Monday, March 29, 2010

A 'Lift' for you all

I just finished Kelly Corrigan's new book, Lift. Wow. I thought I would share a passage from it with you all. It hit home with me. If you have the chance, go to the library, the bookstore or sit in Borders for an afternoon and read it. 

...What you probably wouldn't believe is how much I want to say yes. Yes, you can take two dozen books home from the library. Yes, you can eat the whole roll of SweeTarts. Yes, you can camp out on the deck. But the books will get lost, and SweeTarts will eventually make your tongue bleed, and if you sleep on the deck, the neighborhood raccoons will nibble on you. I often wish I could come back as your uncle, so I could give you more. But when you're the mom, your whole life is holding the rope against those wilt secret agents who never, ever stop trying to get you to drop your end.

 This tug-of-war often obscures what's also happening between us. I am your mother, the first mile of your road. Me and all my obvious and hidden limitations. That means in addition to possibly wrecking you, I have the chance to give you what was given to me: a decent childhood, more good memories than bad, some values, a sense of tribe, a run at happiness. You can't imagine how seriously I take that - even as I fail you. Mothering you is the first thing of consequence that I have ever done.

Friday, March 26, 2010

My head & my daughter's pancreas

Specifically because I have started reading this book in preparation for the OmniPod:

Now, don't get me wrong, I love me some information. 
Information = good. 
Diabetic information = great. 
Could the author, John Walsh, come to my house and help me. Please? Pretty Please?

Just, you know, charts like this:

and this:

and this:

make my head hurt.

(Just kidding on that last one, I couldn't resist.)

I'm not sure I can learn all this. I barely get by with her high coverage ratio and counting carbs. I do ok with it. I feel, I think, that I semi know what I am doing. This, however, all of this, with the charts and the calculations and the basal and the testing the basal rates and the effect of insulin in the body - for how long, at what speed, which kind, when you give it. Oh boy, that just adds to the effect of the head hurting.

I know, those of you out there in blog-reading land. It becomes second nature. It becomes something you do and it's innate. I will learn it all you will tell me. I will become the queen of it. Oh, that last part, I really don't think so, I wanna tell you as I tap you on your shoulder.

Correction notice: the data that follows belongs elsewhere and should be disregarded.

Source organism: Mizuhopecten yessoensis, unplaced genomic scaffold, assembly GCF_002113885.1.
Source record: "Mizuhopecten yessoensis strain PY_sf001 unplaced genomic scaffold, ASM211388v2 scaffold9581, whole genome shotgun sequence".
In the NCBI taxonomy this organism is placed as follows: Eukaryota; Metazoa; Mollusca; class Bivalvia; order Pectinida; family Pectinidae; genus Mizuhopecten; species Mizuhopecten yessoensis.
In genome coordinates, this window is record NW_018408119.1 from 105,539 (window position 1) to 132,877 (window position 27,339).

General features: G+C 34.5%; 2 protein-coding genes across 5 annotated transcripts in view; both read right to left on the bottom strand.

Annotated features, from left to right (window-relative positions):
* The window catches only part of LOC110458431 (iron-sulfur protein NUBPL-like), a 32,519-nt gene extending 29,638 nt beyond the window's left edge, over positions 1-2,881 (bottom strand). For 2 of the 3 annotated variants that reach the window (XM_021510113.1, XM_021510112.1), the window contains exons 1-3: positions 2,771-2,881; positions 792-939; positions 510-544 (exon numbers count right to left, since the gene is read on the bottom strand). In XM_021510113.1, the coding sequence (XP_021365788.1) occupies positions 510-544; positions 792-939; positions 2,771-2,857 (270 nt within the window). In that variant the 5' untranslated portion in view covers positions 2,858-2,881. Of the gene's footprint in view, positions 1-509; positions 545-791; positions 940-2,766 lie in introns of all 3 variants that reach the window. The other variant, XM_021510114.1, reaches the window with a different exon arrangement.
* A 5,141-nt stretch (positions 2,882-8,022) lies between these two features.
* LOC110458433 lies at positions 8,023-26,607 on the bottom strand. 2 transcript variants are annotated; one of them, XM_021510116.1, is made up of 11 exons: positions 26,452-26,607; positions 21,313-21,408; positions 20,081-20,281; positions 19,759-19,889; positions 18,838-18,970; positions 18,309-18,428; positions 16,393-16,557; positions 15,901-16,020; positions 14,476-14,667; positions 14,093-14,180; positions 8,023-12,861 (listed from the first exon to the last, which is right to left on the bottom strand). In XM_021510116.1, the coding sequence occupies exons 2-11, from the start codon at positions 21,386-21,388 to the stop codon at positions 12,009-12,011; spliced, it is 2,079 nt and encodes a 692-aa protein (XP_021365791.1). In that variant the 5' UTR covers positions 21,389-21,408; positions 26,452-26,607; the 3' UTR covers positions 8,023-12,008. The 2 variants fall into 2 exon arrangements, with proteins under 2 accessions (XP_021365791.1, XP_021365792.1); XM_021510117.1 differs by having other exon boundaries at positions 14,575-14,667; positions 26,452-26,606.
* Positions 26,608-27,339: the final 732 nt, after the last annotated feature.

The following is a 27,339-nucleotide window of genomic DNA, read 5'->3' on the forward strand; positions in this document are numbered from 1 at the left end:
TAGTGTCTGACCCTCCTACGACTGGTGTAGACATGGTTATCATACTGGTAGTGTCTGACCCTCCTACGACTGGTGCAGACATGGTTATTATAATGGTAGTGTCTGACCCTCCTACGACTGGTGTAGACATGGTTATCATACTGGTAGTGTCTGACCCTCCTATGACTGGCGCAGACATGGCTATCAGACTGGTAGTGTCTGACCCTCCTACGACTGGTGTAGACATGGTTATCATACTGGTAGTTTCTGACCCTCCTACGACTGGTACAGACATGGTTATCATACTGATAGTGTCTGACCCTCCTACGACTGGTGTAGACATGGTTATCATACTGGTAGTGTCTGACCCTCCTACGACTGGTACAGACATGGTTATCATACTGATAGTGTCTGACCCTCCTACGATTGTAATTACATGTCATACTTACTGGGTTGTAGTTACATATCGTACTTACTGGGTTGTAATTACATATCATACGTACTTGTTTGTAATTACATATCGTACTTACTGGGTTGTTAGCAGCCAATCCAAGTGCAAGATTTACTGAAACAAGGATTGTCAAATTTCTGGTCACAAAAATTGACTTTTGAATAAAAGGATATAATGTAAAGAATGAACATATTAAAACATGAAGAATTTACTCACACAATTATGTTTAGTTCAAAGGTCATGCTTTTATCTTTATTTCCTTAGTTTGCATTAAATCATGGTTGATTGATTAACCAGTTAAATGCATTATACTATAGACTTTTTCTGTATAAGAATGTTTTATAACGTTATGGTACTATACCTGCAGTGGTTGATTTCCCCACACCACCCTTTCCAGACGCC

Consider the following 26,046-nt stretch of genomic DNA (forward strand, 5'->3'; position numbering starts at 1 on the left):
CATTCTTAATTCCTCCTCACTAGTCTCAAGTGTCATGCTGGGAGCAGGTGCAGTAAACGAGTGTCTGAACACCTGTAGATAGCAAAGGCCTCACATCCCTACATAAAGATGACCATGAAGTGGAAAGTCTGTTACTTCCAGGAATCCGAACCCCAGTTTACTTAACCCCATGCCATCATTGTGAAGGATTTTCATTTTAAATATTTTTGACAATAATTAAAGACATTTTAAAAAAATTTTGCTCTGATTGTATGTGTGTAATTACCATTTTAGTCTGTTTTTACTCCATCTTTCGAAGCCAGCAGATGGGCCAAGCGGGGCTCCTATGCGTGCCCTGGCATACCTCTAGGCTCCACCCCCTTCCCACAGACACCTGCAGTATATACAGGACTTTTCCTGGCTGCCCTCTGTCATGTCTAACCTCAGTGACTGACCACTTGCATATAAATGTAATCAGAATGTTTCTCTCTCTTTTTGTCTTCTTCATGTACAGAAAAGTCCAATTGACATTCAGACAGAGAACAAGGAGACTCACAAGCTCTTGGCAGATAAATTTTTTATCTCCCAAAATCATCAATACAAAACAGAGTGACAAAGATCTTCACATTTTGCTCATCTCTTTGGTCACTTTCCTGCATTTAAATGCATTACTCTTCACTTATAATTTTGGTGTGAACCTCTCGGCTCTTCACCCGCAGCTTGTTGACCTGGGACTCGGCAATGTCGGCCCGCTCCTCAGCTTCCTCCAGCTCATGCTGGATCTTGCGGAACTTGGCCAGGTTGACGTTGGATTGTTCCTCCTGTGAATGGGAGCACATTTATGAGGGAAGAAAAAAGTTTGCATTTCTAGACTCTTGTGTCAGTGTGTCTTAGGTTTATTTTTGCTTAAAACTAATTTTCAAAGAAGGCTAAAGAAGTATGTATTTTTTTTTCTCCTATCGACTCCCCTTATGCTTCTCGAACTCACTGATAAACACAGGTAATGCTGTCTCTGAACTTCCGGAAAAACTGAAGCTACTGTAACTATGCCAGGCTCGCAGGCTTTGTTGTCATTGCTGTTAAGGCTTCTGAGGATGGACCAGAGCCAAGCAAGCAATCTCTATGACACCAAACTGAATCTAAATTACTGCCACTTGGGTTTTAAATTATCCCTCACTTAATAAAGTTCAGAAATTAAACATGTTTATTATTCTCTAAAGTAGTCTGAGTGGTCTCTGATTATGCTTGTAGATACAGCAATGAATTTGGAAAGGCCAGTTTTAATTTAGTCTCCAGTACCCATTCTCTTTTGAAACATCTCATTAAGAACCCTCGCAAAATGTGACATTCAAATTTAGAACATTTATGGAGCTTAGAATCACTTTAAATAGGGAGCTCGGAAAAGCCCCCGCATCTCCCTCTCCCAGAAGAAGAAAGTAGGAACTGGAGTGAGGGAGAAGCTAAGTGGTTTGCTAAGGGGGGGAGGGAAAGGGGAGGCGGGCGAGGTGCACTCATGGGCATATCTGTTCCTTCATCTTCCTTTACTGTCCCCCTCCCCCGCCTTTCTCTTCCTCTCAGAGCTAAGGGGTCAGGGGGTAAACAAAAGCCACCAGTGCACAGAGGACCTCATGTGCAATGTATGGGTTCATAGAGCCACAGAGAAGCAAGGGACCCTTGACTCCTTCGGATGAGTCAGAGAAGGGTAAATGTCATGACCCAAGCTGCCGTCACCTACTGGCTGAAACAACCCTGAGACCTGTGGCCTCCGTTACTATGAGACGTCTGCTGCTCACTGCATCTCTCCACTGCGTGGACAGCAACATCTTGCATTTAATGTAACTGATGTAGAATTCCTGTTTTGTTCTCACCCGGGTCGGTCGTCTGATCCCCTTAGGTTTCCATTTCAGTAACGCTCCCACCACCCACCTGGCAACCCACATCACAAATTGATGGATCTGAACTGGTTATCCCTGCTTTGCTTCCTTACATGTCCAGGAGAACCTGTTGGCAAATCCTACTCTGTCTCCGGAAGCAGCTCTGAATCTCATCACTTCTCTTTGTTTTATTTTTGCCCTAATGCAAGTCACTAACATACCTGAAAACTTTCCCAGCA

You see, I think I need lots of help on this one. Lots and lots of help on it. Figuring it all out, combing through information to find the nuggets that solve the problem. Knowing just the right calculation to make it all work. 

Maybe it comes down to the fact that, you know what, my daughter needs a working pancreas and all she has is her mommy.

Monday, March 22, 2010

Diabetic Monday

Our Sunday night consisted of this.

A nasty low.
Dropping like a stone.

Then the uprising.
72 (????)

An hour and a half after we attempted our night-time routine...

Oh yeah and we recorded a whopping 303 earlier in the day, thus the circle in the book.

Thursday, March 18, 2010

Lauren's Hope Story Contest - We won!

When Grace was first diagnosed I heard from everyone that she should wear a medical ID about her Type 1. We spent the first 5 days of her diagnosis in the hospital, with lots of time to spare between ‘information-overload’ and frankly, playing the in the playroom which was across from her room. During that time I started online searching for a bracelet that she would wear. I found

They recently had a story contest in which you were asked how wearing a Lauren’s Hope bracelet changed your life or your child’s life. I entered our story, and lo and behold, Denise Gaskill from Lauren’s Hope called me on Wednesday to tell me that Grace’s story won! I won an $80.00 gift certificate which Grace will use to choose one of their bracelets. I thought I would share my winning story with you, along with the photo I sent them of Grace and her bracelet.
You can find the announcement of our winning at  They have a wonderful blog associated with their company. It was founded because Denise had a babysitter named Lauren who had Type 1 diabetes. What a great company, making beautiful bracelets and medical IDs for children and adults. Denise also gives back to places like JDRF and has donated over $100,000 to them so far. I encourage you to head on over and check out their wonderful jewelry and medical IDs.

Lauren's Hope would like to give all my readers a discount on their purchase. Use coupon code GRACE when checking out and you will get a 20% discount on your purchase. This offer is good until March 31st. Thanks Lauren's Hope! To go to their website -

Here is our winning story:

On January 9, 2009 our lives changed. Our 6 year old daughter, Grace, was diagnosed with Type 1 Diabetes. We spent five very long days in the hospital, learning to care for her. It was a shock to our family and to her. We left the hospital as different people, now coping with a lifelong chronic illness.
There was so much to absorb in those early days of diagnosis. I had to learn so much about insulin, carbohydrates, carb counting, dosing and syringes. It was enlightening and also scary. I knew no one who had a child this young with Type 1 diabetes. As I spoke with the doctors and nurses at the hospital, they all would mention that Grace should wear a medical alert bracelet of some kind now. Among all the things I now had to do, I added this to my list.
I went online. I would show Grace the bracelet and she would respond ‘It looks like a boy’s bracelet.” or “That’s not pretty, like a girl would wear.” She was still 6 years old. She wanted something pretty that would sparkle. As I searched, I happened onto and lo and behold, there, right there, on their webpage, they had sparkly bracelets. I scanned through to find the pinkest one I could find, ‘Carole’s Choice’ and I showed it to Grace. Her face lit up. ‘That, Mama, THAT’S a girl’s bracelet. That’s the one I want.” I ordered it right then and there, from the hospital room.